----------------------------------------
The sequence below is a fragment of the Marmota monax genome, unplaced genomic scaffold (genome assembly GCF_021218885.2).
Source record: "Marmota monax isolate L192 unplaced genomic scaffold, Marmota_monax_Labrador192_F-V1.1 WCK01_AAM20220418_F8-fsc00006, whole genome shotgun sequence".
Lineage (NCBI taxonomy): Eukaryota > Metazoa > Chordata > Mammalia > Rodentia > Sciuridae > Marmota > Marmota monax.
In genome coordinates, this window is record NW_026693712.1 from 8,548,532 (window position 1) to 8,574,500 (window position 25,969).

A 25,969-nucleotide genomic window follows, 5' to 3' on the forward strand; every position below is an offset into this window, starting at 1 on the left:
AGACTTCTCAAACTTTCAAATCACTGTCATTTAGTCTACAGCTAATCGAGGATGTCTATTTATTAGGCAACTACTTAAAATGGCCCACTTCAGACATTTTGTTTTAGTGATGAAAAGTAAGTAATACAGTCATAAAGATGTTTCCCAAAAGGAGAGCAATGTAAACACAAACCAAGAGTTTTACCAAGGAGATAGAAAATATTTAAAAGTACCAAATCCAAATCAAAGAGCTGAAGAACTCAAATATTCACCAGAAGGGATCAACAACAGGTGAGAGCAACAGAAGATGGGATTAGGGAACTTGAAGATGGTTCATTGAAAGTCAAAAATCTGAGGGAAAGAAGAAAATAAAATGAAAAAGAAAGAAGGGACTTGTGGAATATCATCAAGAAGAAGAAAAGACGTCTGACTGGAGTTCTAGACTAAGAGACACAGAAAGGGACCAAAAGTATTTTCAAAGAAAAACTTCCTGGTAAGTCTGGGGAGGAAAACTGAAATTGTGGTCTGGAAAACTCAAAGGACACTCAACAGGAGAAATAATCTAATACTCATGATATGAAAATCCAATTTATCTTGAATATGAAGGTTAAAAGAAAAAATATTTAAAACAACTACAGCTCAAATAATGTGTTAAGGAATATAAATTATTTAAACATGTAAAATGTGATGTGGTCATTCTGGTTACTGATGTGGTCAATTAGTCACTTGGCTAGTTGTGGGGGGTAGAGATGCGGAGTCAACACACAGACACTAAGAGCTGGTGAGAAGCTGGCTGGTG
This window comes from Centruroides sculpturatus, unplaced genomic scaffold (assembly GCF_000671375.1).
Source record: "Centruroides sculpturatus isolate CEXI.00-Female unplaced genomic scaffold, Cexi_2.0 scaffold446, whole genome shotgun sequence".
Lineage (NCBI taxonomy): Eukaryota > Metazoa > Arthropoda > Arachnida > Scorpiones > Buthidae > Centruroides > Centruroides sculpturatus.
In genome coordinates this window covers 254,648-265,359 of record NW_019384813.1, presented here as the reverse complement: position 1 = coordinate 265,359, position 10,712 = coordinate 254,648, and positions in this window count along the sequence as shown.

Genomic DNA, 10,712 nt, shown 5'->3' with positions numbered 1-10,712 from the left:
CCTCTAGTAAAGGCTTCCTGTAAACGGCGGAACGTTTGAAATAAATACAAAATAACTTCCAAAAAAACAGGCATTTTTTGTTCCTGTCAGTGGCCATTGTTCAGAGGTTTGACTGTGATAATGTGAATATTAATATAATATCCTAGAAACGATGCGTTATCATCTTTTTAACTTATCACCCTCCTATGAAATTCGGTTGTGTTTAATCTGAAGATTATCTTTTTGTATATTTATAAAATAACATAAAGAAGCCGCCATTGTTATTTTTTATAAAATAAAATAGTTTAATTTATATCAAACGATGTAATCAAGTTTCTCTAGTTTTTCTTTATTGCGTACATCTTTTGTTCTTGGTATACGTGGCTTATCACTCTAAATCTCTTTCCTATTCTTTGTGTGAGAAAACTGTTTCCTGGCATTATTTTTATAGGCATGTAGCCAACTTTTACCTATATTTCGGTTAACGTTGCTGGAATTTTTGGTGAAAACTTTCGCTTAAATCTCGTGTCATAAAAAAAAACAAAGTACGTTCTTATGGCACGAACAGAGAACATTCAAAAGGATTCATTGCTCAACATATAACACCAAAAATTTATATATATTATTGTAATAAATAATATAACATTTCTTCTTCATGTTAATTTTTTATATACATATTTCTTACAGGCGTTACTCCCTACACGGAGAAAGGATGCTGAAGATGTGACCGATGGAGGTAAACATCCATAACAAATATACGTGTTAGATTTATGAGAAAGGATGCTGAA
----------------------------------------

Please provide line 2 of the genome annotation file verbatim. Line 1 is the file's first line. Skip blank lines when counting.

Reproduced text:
Source record: "Marmota monax isolate L192 unplaced genomic scaffold, Marmota_monax_Labrador192_F-V1.1 WCK01_AAM20220418_F8-fsc00006, whole genome shotgun sequence".